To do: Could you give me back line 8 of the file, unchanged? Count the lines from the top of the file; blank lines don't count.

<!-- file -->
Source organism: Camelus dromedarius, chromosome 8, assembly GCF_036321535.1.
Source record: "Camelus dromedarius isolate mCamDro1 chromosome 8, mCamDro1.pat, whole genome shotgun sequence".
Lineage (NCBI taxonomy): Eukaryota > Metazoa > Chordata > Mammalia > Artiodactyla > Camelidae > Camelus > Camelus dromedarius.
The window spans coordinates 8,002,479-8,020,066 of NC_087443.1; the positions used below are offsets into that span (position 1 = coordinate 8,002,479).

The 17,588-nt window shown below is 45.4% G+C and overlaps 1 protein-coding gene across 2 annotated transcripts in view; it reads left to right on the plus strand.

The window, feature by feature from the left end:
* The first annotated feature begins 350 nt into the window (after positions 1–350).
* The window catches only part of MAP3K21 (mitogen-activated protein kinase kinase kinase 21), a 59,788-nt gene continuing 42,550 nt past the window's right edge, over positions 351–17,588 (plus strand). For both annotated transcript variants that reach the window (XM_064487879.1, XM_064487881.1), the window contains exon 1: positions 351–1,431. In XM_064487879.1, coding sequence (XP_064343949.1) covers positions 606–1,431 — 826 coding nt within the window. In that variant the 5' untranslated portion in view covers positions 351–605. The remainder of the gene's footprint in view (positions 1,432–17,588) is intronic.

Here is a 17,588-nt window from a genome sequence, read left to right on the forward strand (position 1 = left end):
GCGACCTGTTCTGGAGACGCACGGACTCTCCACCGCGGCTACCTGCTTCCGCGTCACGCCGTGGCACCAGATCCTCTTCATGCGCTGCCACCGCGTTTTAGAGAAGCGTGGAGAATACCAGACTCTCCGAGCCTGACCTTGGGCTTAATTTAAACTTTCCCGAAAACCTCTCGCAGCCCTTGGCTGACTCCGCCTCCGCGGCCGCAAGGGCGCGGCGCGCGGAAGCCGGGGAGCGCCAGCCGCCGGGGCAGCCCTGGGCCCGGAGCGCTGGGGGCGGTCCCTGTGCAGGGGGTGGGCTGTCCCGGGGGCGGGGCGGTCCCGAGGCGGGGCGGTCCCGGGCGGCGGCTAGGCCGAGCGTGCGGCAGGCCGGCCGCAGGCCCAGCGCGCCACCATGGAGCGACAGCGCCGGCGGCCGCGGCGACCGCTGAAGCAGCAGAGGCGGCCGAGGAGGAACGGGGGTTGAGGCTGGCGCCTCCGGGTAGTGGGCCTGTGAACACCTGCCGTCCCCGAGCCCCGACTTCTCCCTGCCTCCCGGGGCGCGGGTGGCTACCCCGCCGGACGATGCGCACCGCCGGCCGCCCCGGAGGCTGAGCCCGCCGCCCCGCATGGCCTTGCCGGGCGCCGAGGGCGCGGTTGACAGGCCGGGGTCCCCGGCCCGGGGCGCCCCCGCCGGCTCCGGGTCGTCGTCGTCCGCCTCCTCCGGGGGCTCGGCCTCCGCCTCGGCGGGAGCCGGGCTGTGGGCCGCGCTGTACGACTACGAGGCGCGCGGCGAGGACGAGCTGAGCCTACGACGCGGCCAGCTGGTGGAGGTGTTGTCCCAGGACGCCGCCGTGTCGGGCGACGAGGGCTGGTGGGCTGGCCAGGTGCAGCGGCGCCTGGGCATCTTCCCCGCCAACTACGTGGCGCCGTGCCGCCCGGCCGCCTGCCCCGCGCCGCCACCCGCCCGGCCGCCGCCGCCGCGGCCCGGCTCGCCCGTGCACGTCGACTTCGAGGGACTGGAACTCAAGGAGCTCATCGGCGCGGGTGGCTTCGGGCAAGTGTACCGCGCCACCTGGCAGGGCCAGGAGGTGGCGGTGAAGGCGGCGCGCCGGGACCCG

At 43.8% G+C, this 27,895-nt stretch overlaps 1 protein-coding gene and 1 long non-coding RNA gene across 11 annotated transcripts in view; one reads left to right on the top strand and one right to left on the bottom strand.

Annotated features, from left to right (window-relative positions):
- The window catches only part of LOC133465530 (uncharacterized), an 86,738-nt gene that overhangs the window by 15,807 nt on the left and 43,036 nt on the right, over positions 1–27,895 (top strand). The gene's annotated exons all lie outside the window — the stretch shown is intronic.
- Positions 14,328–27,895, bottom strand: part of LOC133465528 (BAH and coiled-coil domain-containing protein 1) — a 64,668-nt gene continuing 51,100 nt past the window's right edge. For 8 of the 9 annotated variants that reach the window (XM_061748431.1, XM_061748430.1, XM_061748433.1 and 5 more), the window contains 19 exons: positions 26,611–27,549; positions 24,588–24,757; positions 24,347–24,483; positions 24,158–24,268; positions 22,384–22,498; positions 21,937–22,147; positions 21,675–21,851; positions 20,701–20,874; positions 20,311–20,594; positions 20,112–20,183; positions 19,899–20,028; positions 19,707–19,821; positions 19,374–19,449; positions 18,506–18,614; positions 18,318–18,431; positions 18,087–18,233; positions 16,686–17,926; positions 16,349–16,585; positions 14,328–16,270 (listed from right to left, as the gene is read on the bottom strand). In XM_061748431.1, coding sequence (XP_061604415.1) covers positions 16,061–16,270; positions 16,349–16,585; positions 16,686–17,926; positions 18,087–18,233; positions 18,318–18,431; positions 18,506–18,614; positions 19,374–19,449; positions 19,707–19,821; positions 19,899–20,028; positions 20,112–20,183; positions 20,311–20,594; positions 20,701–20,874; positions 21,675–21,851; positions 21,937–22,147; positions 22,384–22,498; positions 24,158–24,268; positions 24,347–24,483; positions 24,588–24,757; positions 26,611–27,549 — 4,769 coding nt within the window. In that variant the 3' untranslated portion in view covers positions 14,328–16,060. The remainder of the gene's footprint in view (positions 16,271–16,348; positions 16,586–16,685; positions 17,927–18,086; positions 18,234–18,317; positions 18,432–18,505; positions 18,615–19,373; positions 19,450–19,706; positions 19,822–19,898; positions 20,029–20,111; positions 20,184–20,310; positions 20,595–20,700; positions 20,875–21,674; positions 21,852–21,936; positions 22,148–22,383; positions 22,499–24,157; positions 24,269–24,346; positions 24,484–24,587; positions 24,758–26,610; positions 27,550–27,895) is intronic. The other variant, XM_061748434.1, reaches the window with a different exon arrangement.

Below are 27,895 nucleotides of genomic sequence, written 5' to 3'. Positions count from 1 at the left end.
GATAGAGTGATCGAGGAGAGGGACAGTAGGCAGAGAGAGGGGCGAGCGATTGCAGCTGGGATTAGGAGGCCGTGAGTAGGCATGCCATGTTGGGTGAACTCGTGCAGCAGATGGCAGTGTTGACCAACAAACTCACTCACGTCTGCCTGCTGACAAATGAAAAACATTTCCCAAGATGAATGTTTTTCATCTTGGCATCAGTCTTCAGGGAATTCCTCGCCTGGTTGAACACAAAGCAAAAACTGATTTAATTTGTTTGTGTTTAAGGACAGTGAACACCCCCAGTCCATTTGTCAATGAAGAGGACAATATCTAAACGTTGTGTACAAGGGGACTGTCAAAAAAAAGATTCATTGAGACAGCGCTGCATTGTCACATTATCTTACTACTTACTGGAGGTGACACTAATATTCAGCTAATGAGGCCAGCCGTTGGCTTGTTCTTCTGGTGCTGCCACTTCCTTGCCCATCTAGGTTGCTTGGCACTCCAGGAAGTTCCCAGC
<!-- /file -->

* The window catches only part of MAP3K21 (mitogen-activated protein kinase kinase kinase 21), a 59,788-nt gene continuing 42,550 nt past the window's right edge, over positions 351–17,588 (plus strand). For both annotated transcript variants that reach the window (XM_064487879.1, XM_064487881.1), the window contains exon 1: positions 351–1,431. In XM_064487879.1, coding sequence (XP_064343949.1) covers positions 606–1,431 — 826 coding nt within the window. In that variant the 5' untranslated portion in view covers positions 351–605. The remainder of the gene's footprint in view (positions 1,432–17,588) is intronic.